The more often I see Britten’s The Turn of the Screw, the more I am bewildered and fascinated by it.
The more often I see Britten’s The Turn of the Screw, the more I am bewildered and fascinated by it. There is no question that it is one of his most brilliant operatic scores, if not the most brilliant of all. One thing that never fails to astonish is the variety of interpretations that the work is susceptible of, both the score and the drama, though of course in a fine production they are complementary — and almost every production I’ve seen has been good. The latest version, from Opera North, is one of the most bemusing so far. About the musical side of it there can be no two views: Richard Farnes coaxes from his 13 players a performance of the most intense refinement, as well as of extraordinary richness. There are passages where he conjures an intoxicating sensuousness from the music, which in the context is unnerving as well as arousing — perhaps just what Britten intended, or would have liked to intend. Last time I heard the score it was under Charles Mackerras, equally masterly but more austere. With Farnes, a languor invades the score whenever possible, whereas Mackerras was urgent and edgy.
Farnes’s interpretation intersects in a complicated and interesting way with Alessandro Talevi’s direction and Madeleine Boyd’s designs: there is only one set, the most prominent feature of which is a four-poster, on which much of the action takes place. Huge semi-opaque windows lour behind it; it’s hard to tell what is reflected in them and what is coming from behind them. The furniture is nursery stuff, including a slightly insulting rocking horse — I mean, these children have graduated to much more sophisticated games than that.
More than in any other production I have seen, this one raises the question of who is enticing and deceiving whom. It’s not long into the opera in this account before there seems to be almost no certainty, except that the ghosts do have an existence independent of the Governess’s imagination — in Piper’s and Britten’s version they are bound to have, since they have a long scene to themselves. Usually, that has seemed to me the least satisfactory part of the opera, partly because it makes them so concrete. In Talevi’s production that is taken a stage further, with Miss Jessel possibly the first pregnant ghost in the history of the genre — presumably she will produce a baby ghost, and there’s no knowing where it will end. This pair, taken by Benjamin Hulett and Giselle Allen, really let rip, and granted that their explicitness is an embarrassment anyway, it may be as well that they do: certainly, I was more struck by the music of their duet than I have ever been before.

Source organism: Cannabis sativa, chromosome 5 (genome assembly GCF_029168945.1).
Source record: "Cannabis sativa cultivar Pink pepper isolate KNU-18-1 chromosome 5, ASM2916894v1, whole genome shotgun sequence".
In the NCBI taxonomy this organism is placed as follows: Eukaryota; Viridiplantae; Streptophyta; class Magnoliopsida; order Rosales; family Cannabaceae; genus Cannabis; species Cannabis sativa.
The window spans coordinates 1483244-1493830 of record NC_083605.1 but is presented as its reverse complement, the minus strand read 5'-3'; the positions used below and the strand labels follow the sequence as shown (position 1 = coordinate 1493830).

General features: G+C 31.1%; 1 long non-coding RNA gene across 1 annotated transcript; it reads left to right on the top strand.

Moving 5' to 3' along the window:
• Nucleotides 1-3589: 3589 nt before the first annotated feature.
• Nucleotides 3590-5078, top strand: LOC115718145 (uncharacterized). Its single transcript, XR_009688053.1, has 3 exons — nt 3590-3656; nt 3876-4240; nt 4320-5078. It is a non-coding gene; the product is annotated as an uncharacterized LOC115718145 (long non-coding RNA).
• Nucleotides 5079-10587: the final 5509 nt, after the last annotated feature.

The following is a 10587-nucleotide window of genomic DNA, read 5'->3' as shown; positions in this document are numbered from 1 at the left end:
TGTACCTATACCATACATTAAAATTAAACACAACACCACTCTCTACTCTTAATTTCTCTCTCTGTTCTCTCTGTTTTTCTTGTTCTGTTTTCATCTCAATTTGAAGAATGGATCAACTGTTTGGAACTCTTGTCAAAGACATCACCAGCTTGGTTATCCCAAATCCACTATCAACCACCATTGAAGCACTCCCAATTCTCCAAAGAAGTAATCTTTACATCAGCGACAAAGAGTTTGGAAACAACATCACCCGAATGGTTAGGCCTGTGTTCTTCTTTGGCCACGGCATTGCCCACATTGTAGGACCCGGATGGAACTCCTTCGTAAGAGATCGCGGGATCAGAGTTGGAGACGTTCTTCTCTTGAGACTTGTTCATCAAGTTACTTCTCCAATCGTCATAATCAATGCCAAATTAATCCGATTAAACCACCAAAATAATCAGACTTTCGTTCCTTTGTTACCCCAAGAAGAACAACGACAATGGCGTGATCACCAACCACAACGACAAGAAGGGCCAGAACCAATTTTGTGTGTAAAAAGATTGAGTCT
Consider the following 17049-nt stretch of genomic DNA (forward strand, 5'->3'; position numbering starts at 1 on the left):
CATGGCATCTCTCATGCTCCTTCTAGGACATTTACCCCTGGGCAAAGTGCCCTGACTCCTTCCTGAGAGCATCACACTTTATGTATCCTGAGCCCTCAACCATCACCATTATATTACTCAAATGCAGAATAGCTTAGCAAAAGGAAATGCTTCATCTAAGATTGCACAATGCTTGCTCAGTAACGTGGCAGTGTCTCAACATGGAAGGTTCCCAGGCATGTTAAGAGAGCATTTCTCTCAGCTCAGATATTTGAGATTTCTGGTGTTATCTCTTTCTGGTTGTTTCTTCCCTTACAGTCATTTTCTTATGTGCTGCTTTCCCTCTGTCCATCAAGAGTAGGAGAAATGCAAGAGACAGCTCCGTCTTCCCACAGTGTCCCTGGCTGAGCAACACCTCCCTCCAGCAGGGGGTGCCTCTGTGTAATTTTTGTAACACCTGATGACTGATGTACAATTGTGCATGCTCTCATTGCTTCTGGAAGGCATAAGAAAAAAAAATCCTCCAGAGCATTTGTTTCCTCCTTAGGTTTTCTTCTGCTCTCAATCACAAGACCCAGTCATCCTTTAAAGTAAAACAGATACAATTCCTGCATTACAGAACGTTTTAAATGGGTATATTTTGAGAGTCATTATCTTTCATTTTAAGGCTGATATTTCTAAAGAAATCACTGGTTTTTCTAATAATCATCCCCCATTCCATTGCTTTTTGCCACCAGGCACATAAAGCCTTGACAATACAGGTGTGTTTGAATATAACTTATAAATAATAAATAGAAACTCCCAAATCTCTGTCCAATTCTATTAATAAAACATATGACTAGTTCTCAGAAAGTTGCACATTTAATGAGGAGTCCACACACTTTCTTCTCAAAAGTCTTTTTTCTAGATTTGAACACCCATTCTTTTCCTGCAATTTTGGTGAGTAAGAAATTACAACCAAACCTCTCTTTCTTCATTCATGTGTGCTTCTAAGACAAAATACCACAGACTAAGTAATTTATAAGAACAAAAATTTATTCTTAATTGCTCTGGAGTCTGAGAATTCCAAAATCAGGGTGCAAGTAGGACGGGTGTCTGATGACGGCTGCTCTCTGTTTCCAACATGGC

Once they are firmly established, there is the question of who knows what, and what they intend to do about it. Here the Governess, a fantastic performance from Elizabeth Atherton, is both neurotic and rightly scared stiff; clearly besotted with the employer she so briefly met, but soon reduced by the apparitions and the sangfroid of the children to a bag of nerves. This pair is terrifying: Fflur Wyn looks much more convincingly a child than Floras normally do, while James Micklethwaite is the best Miles I have ever seen or heard. His bell-like tones go with a knowingness which, at the end of Act I, when, stripped to the waist, he sings ‘I am bad’ to the Governess, as he gets invitingly into bed, is almost monstrously salacious. He is much given to imitation flying, including a weird dance he does to the pseudo-Mozart that Miles should be playing on the piano, but which comes from an ancient horn phonograph; and he is still doing that shortly before the end, when he finally becomes demonically energetic, and then screams his final ambiguous line. All very intense and kind of involving, but as usual the question about Henry James’s tale remains, as it has for more than a century: what is one getting involved in? The question would be less pressing if the tale, and the opera, didn’t at some points get truly unpleasant, as gerontophilia seems to vie with paedophilia to be the centre of attention. But in the end it all seems to be just a frisson. At the performance I went to in Leeds, there was a large contingent of pubescent schoolchildren. It’d be interesting to know what they thought.
English Touring Opera, having covered itself with glory with its production of Goehr’s Promised End, went on to stage The Duenna by Tom Linley and others. Linley, who died in a boating accident aged 22, is one of music’s great might-have-beens. But this work is thin gruel, with far more spoken dialogue than music, and performed on this occasion by people pretending, it appeared, to be puppets. Richard Suart, so brilliant in G & S, tried to turn this into a further work of Gilbert’s, and it fell flat. The ETO Baroque Orchestra had a grim opening night, too, so a lengthy opening night seemed unending.